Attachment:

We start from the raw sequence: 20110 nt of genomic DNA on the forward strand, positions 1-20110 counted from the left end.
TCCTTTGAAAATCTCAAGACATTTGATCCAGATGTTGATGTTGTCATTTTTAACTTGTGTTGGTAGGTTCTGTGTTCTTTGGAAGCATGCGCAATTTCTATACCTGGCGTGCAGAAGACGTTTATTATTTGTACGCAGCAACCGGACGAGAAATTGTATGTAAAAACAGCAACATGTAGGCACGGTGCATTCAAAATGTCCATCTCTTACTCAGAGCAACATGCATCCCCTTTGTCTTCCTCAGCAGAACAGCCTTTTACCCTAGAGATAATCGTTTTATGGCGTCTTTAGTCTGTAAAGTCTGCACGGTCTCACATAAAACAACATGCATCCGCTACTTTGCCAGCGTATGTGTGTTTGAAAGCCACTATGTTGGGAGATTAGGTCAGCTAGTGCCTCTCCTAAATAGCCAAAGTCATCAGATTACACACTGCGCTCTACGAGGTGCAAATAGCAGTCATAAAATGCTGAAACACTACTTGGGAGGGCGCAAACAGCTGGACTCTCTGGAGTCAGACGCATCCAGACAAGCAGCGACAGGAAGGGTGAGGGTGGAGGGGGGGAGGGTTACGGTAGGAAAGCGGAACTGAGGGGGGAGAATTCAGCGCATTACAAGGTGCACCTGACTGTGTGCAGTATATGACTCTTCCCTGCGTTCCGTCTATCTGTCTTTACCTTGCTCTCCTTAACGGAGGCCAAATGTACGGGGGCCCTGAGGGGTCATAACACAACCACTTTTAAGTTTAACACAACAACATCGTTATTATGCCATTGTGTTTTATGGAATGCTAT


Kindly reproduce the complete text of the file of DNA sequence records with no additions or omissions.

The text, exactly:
We start from the raw sequence: 20110 nt of genomic DNA on the forward strand, positions 1-20110 counted from the left end.
TCCTTTGAAAATCTCAAGACATTTGATCCAGATGTTGATGTTGTCATTTTTAACTTGTGTTGGTAGGTTCTGTGTTCTTTGGAAGCATGCGCAATTTCTATACCTGGCGTGCAGAAGACGTTTATTATTTGTACGCAGCAACCGGACGAGAAATTGTATGTAAAAACAGCAACATGTAGGCACGGTGCATTCAAAATGTCCATCTCTTACTCAGAGCAACATGCATCCCCTTTGTCTTCCTCAGCAGAACAGCCTTTTACCCTAGAGATAATCGTTTTATGGCGTCTTTAGTCTGTAAAGTCTGCACGGTCTCACATAAAACAACATGCATCCGCTACTTTGCCAGCGTATGTGTGTTTGAAAGCCACTATGTTGGGAGATTAGGTCAGCTAGTGCCTCTCCTAAATAGCCAAAGTCATCAGATTACACACTGCGCTCTACGAGGTGCAAATAGCAGTCATAAAATGCTGAAACACTACTTGGGAGGGCGCAAACAGCTGGACTCTCTGGAGTCAGACGCATCCAGACAAGCAGCGACAGGAAGGGTGAGGGTGGAGGGGGGGAGGGTTACGGTAGGAAAGCGGAACTGAGGGGGGAGAATTCAGCGCATTACAAGGTGCACCTGACTGTGTGCAGTATATGACTCTTCCCTGCGTTCCGTCTATCTGTCTTTACCTTGCTCTCCTTAACGGAGGCCAAATGTACGGGGGCCCTGAGGGGTCATAACACAACCACTTTTAAGTTTAACACAACAACATCGTTATTATGCCATTGTGTTTTATGGAATGCTAT